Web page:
On the other hand, what about the rule that says a person who commits suicide cannot be buried in the church yard? The rationale is that the person was not absolved of his sin, taking his own life, before dying. Right. But can’t God do that? Who are we to condemn what God can make clean? And what provides compassion to the family of that person?
Take a more simple issue, maybe. A small child comes to the communion rail with her parent. When the priest gives Mom bread, the child holds out his hands too. We were taught that no one can have communion until they are confirmed. Certainly not if they haven’t been baptized.
As I struggled with this conflict between the rules and compassion, I thought about food and feeding, which made me thing of Thanksgiving. Do we invite friends to share Thanksgiving dinner but then tell the children they can’t eat because they aren’t old enough to understand Thanksgiving. No we don’t. They participate in the holiday and that’s how they learn what it means. At that moment I changed my mind about the rules around communion.
I know others may not agree, and certainly parents who don’t agree have the right to refuse communion for their children, just as children have a right to refuse it for themselves. I just don’t want to be denying a child who is clearly asking to participate.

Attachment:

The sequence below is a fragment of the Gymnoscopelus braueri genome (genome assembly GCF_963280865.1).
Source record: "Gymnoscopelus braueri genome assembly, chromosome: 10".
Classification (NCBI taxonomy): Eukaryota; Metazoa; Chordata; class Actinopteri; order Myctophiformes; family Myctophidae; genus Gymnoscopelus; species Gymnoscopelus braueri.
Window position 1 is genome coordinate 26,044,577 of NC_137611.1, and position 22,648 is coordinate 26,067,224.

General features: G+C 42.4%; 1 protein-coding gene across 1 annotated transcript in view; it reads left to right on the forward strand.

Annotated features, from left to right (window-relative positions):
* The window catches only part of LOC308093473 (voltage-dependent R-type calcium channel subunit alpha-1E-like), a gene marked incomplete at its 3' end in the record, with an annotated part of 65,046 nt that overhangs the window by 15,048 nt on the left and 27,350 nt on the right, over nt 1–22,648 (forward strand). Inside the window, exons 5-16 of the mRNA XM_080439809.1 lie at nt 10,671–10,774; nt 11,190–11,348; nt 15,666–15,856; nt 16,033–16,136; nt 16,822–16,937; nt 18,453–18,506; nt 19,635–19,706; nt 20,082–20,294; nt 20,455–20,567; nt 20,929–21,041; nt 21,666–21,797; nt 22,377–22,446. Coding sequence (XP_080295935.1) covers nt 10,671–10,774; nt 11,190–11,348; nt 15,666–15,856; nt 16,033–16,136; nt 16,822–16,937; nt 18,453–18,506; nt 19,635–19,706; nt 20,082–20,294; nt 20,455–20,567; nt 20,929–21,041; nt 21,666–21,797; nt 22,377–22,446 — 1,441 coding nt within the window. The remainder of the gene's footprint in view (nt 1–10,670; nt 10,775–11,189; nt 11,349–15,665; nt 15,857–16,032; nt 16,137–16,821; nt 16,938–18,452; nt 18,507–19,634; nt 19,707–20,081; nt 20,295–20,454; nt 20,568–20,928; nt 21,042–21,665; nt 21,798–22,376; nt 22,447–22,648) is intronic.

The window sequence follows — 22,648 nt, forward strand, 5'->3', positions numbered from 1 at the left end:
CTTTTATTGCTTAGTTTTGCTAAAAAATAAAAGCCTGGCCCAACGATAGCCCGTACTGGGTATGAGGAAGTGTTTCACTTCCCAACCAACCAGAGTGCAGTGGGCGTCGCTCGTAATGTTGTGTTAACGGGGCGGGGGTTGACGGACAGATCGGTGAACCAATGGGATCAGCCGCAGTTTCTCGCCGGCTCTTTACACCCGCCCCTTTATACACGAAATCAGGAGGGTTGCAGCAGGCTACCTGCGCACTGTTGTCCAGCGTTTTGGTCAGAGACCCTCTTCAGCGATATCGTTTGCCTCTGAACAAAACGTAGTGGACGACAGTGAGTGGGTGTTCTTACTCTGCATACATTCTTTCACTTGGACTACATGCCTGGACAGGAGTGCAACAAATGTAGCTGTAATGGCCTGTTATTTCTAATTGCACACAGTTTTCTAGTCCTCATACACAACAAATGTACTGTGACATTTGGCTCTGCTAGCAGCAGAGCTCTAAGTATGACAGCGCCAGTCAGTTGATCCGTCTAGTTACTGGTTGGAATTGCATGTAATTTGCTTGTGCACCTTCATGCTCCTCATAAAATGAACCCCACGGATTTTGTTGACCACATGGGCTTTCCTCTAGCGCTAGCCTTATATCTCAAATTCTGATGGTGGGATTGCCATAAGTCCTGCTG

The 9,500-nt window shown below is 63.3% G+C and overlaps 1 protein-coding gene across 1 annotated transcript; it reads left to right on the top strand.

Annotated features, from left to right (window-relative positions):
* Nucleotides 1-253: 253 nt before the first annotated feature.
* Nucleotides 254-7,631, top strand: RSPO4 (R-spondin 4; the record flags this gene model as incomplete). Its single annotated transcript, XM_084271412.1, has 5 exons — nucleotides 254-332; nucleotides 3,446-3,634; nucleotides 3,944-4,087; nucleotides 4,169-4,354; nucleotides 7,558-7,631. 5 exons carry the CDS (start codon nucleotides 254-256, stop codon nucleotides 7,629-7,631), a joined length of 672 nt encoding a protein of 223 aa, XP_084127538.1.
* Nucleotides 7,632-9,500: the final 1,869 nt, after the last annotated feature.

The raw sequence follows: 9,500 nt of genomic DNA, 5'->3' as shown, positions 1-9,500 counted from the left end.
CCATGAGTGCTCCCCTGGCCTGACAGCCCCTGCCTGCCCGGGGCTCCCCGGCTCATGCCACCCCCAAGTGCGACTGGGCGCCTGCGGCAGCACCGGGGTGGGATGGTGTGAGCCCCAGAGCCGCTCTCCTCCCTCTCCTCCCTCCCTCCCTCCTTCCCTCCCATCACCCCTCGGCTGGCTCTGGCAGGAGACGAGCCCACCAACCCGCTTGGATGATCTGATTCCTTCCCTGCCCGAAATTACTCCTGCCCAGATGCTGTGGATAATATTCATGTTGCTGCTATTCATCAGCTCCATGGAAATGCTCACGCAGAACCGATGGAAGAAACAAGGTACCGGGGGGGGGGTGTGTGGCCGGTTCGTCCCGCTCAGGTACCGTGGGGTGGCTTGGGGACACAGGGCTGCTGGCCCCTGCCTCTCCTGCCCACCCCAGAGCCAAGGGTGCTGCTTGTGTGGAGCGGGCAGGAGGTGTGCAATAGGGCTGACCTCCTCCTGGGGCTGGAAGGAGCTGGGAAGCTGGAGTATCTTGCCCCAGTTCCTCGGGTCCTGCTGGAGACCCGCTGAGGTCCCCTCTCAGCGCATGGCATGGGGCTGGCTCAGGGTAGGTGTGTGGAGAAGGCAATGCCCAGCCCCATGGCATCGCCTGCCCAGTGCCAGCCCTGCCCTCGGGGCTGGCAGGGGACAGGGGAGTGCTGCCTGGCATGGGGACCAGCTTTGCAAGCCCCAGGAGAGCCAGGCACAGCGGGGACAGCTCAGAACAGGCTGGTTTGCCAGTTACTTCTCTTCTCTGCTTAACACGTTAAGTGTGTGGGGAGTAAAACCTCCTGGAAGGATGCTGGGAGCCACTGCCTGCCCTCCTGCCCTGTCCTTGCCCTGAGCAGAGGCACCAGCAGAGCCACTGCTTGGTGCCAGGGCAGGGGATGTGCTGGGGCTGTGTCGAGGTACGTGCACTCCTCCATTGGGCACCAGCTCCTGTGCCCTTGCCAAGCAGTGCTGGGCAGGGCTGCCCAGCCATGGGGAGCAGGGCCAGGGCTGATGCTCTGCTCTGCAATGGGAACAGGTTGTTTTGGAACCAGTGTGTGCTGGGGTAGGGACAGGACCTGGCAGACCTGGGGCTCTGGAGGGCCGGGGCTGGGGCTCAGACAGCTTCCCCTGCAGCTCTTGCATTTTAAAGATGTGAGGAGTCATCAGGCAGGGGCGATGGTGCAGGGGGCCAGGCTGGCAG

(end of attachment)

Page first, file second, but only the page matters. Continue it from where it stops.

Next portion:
I fully support the traffic laws that promote a safe flow of traffic on our streets. I don’t necessarily feel the same about all the new border restrictions. I think having to have RABC’s and Nexus cards in order to cross the lake to visit friends serves the bureaucracy, not the people. I wouldn’t mind, if I thought for one minute that it actually makes us safer. I just don’t think it does.
One of the things Jesus does is encourage people to stop behaving by rote and to think about the implications of what they do. He wants them to be mindful about what they see and do and believe. “But that’s so much work,” I whine. “Just tell me what to do.”
So think about the rules you set for your children or for yourself. When have you been willing to change those rules? Did you change them as new circumstances arose or as your children grew up? Did you change them soon enough?
We have had discussions on the team at times about the rules and when they can be, well, not so much ignored, as not applied. The key question has always been a pastoral one. When the rules force us to ignore the needs of people, we may let them slide. On the other hand there are some rules that never really slide. Murder is not OK just because it benefits a person. It’s not OK to consecrate wine and bread if you’re not a priest in this church even though someone may be in need of communion. That’s why we keep reserved sacrament in the church. However, it is OK to baptize someone in an emergency.
As in so many instances in life, the key is discernment, which requires first a certain level of mindfulness, and then the time and energy to give it careful consideration. This is difficult and so it may seem easier to just follow the rules.
This was not the way Jesus chose, and I’m afraid it isn’t the Anglican way either. We are expected to figure out which rules to follow and which to let go. Let’s try to thank God for that privilege! AMEN